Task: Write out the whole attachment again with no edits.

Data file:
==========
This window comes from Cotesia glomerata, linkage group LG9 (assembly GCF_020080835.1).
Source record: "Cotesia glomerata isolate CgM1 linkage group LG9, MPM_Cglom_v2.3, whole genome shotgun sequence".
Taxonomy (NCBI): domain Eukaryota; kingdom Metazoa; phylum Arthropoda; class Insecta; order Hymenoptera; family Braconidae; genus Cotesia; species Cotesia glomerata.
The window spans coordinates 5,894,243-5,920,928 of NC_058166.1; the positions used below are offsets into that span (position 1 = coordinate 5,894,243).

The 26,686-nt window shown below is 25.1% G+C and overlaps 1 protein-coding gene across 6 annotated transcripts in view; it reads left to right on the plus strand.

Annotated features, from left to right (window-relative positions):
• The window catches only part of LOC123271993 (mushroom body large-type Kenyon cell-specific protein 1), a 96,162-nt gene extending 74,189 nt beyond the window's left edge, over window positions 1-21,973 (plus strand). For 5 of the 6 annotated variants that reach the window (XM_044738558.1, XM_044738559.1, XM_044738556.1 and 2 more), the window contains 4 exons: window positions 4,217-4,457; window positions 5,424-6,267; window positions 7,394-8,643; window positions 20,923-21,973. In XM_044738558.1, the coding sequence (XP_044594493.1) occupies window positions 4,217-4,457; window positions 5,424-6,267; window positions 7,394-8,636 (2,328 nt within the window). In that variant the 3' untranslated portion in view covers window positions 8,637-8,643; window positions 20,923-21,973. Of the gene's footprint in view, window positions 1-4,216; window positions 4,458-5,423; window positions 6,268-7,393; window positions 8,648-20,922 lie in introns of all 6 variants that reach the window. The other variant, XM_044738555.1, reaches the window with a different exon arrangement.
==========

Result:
This window comes from Cotesia glomerata, linkage group LG9 (assembly GCF_020080835.1).
Source record: "Cotesia glomerata isolate CgM1 linkage group LG9, MPM_Cglom_v2.3, whole genome shotgun sequence".
Taxonomy (NCBI): domain Eukaryota; kingdom Metazoa; phylum Arthropoda; class Insecta; order Hymenoptera; family Braconidae; genus Cotesia; species Cotesia glomerata.
The window spans coordinates 5,894,243-5,920,928 of NC_058166.1; the positions used below are offsets into that span (position 1 = coordinate 5,894,243).

The 26,686-nt window shown below is 25.1% G+C and overlaps 1 protein-coding gene across 6 annotated transcripts in view; it reads left to right on the plus strand.

Annotated features, from left to right (window-relative positions):
• The window catches only part of LOC123271993 (mushroom body large-type Kenyon cell-specific protein 1), a 96,162-nt gene extending 74,189 nt beyond the window's left edge, over window positions 1-21,973 (plus strand). For 5 of the 6 annotated variants that reach the window (XM_044738558.1, XM_044738559.1, XM_044738556.1 and 2 more), the window contains 4 exons: window positions 4,217-4,457; window positions 5,424-6,267; window positions 7,394-8,643; window positions 20,923-21,973. In XM_044738558.1, the coding sequence (XP_044594493.1) occupies window positions 4,217-4,457; window positions 5,424-6,267; window positions 7,394-8,636 (2,328 nt within the window). In that variant the 3' untranslated portion in view covers window positions 8,637-8,643; window positions 20,923-21,973. Of the gene's footprint in view, window positions 1-4,216; window positions 4,458-5,423; window positions 6,268-7,393; window positions 8,648-20,922 lie in introns of all 6 variants that reach the window. The other variant, XM_044738555.1, reaches the window with a different exon arrangement.